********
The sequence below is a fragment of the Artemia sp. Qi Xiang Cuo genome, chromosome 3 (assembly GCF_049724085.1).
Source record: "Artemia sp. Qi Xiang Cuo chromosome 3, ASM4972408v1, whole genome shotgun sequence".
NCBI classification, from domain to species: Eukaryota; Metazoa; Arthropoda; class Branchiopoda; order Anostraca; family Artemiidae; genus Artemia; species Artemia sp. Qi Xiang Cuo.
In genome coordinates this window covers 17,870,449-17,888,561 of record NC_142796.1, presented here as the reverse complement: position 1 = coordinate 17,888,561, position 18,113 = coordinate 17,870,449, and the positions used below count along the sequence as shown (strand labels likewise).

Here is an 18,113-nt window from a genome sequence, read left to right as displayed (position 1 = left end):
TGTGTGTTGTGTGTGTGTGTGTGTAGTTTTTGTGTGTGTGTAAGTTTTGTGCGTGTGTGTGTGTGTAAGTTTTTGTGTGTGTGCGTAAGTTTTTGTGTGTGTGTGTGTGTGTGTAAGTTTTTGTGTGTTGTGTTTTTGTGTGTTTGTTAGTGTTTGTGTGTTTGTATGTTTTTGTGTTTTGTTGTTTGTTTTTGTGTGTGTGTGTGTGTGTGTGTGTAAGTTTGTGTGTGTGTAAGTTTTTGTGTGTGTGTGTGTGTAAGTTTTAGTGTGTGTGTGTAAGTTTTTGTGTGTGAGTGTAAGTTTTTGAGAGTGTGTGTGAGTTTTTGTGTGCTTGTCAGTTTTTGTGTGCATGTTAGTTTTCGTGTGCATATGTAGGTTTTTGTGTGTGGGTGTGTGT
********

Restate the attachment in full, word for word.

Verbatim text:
The sequence below is a fragment of the Artemia sp. Qi Xiang Cuo genome, chromosome 3 (assembly GCF_049724085.1).
Source record: "Artemia sp. Qi Xiang Cuo chromosome 3, ASM4972408v1, whole genome shotgun sequence".
NCBI classification, from domain to species: Eukaryota; Metazoa; Arthropoda; class Branchiopoda; order Anostraca; family Artemiidae; genus Artemia; species Artemia sp. Qi Xiang Cuo.
In genome coordinates this window covers 17,870,449-17,888,561 of record NC_142796.1, presented here as the reverse complement: position 1 = coordinate 17,888,561, position 18,113 = coordinate 17,870,449, and the positions used below count along the sequence as shown (strand labels likewise).

Here is an 18,113-nt window from a genome sequence, read left to right as displayed (position 1 = left end):
TGTGTGTTGTGTGTGTGTGTGTGTAGTTTTTGTGTGTGTGTAAGTTTTGTGCGTGTGTGTGTGTGTAAGTTTTTGTGTGTGTGCGTAAGTTTTTGTGTGTGTGTGTGTGTGTGTAAGTTTTTGTGTGTTGTGTTTTTGTGTGTTTGTTAGTGTTTGTGTGTTTGTATGTTTTTGTGTTTTGTTGTTTGTTTTTGTGTGTGTGTGTGTGTGTGTGTGTAAGTTTGTGTGTGTGTAAGTTTTTGTGTGTGTGTGTGTGTAAGTTTTAGTGTGTGTGTGTAAGTTTTTGTGTGTGAGTGTAAGTTTTTGAGAGTGTGTGTGAGTTTTTGTGTGCTTGTCAGTTTTTGTGTGCATGTTAGTTTTCGTGTGCATATGTAGGTTTTTGTGTGTGGGTGTGTGT